09 May 2012
Subsidiary has just released a 2 kW product, but GSI says that Chinese customers want to see even higher powers.
The GSI Group of companies specializing in photonics and precision motion technologies is close to wiping out its net debt, after another quarter in which it paid back a large chunk of its long-term borrowings and saw its order book strengthen.
And despite a fall in sales and profits, CEO John Roush said that he expected to see an improving picture throughout the remainder of 2012, as demand from the microelectronics market shows signs of bouncing back.
Still in the process of recovery and restructure, GSI’s net debt now stands at only $5.1 million, down from $13.2 million at the end of 2011 following a $12.5 million repayment in the quarter.
GSI posted sales of $78.8 million for the opening three months of 2012, down from the $91.9 million figure recorded a year ago and at the low end of its guidance. The decrease is largely due to the much weaker semiconductor market compared with a year ago.
Roush also explained that the Q1 sales figure was hit by the late shipment of a $3 million system from the company’s Control Laser division for precision mask repair, which had been expected in the quarter but was delayed because of damage to a critical component. That system has now shipped, and the sale will be recognized in the Q2 figures instead.
The Control Laser division is part of the firm’s semiconductor systems business that GSI is in the process of trying to sell. Roush told investors in a call discussing the Q1 results that negotiations with potential buyers were in progress, although not at a sufficiently advanced stage to predict whether any deal would be wrapped up this year.
“A large number of companies are interested, [but] they are in the middle of the process and it is unpredictable,” said the CEO.
But the company has completed some of the key elements of its “12x12” streamlining initiative, with its specialty lasers division now transferred from East Setauket in New York to Santa Clara in California. That shift was wrapped up just last week, while GSI’s three Japanese sales offices have been consolidated into a single location.
The latest restructuring had an impact on profit margins in the latest quarter, with GSI recording a charge of $2.7 million that dragged the company’s pre-tax income down to $1.6 million, compared with $7.8 million a year ago. The streamlining should ultimately benefit GSI to the tune of $5 million in annual cost savings, although Roush warned that there was still plenty of “heavy lifting” to be completed this year, in particular regard to moving several manufacturing sites.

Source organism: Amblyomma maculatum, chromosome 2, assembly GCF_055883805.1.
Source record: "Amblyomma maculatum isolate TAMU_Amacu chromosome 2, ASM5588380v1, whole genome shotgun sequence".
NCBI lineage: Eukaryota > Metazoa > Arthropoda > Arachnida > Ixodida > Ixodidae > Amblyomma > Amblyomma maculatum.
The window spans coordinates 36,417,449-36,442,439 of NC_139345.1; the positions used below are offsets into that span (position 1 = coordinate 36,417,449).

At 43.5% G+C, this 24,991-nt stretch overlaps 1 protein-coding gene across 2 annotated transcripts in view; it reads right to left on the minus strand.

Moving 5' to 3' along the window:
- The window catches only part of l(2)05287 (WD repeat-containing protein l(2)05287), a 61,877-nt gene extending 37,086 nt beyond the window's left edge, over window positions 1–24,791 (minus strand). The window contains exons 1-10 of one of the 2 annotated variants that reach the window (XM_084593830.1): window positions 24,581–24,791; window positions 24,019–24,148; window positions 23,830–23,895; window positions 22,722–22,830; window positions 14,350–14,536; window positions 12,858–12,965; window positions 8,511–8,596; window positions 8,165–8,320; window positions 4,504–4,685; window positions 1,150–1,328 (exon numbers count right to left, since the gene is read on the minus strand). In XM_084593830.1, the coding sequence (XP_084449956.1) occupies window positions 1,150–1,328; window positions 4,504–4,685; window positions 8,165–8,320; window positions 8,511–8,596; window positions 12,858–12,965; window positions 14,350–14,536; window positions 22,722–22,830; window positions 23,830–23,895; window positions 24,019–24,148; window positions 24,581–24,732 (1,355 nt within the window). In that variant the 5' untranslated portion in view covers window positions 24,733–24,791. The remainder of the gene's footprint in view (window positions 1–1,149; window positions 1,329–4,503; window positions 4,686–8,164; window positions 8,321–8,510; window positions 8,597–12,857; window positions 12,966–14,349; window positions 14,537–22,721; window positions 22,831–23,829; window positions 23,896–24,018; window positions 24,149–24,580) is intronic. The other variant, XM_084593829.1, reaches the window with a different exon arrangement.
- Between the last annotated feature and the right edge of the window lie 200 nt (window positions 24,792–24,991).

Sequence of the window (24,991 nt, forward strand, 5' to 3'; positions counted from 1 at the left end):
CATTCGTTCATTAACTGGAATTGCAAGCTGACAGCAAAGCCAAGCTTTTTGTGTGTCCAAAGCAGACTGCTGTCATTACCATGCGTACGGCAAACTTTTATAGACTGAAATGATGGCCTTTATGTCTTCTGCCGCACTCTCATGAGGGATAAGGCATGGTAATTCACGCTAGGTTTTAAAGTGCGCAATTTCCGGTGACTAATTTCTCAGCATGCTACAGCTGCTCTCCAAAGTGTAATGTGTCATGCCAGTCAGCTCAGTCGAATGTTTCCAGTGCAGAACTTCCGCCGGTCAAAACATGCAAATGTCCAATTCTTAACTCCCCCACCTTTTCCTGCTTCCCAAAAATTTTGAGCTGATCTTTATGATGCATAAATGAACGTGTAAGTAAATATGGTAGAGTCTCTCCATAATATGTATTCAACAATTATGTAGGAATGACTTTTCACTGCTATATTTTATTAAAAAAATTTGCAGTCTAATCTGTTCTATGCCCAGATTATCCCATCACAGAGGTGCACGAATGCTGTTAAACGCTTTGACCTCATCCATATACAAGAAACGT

And now that its finances are back in good shape – the company made net interest payments of only $0.8 million in the latest quarter, down from $3.6 million a year ago - GSI is also on the lookout for acquisitions to boost what are seen as the key growth areas of the business.
Roush said that it is possible that deals could be concluded this year, although none are imminent. He highlighted the three key strategic areas of laser scanning, fiber lasers and medical/life science applications as likely themes where acquisitions could help to drive sales.
Although it remains a small player in the fast-growing fiber laser sector, GSI’s UK-based subsidiary JK Lasers has just released a 2 kW source, only six months after the launch of the 1 kW version and ahead of some of its rivals.
It also looks like more powerful fiber lasers will be available from the company before long, with Roush describing high levels of interest in the new products and requests from Chinese customers to accelerate the development of higher powers.
JK is building up its manufacturing capacity for the lasers while also reducing the cost of the products. In a market sector dominated by IPG Photonics, it is one of a number of companies with an emerging kilowatt-scale fiber laser product line – others include Rofin-Sinar, Jenoptik and Coherent. Roush’s primary aim does not appear to be to compete with IPG directly, but to provide GSI’s existing customers with an alternative technology to traditional YAG and CO2 sources.
“Our growth plans are aggressive, but we still have only a small [market] share – it’s essentially been a start-up position over the past year,” he said. “Our products need to be at the industry standard in terms of performance, and to sell at industry standard prices.”
Roush also reported strong book-to-bill ratios from some key units in the latest quarter, including laser vendor Continuum (1.9), which received a major scientific order, optical encoders (1.4) and CO2 lasers (1.2), suggesting that the company should sees sales strengthen in the second half of the year.
“The worst parts of the microelectronics downturn and the slowdown in China seem to be behind us,” he concluded. “We’re seeing an improving picture for the rest of the year.”
|ASML on the up despite wider semi slowdown|
|Wyant College ophthalmology tech backed by Arizona capital fund|
|Luminar lidar to hit the road in 2022 with 'sub-$1000' price tag|
|Cicso targets silicon photonics again with $2.6BN Acacia bid|
|European Investment Bank supports Mauna Kea|
|Osram bosses back private equity takeover|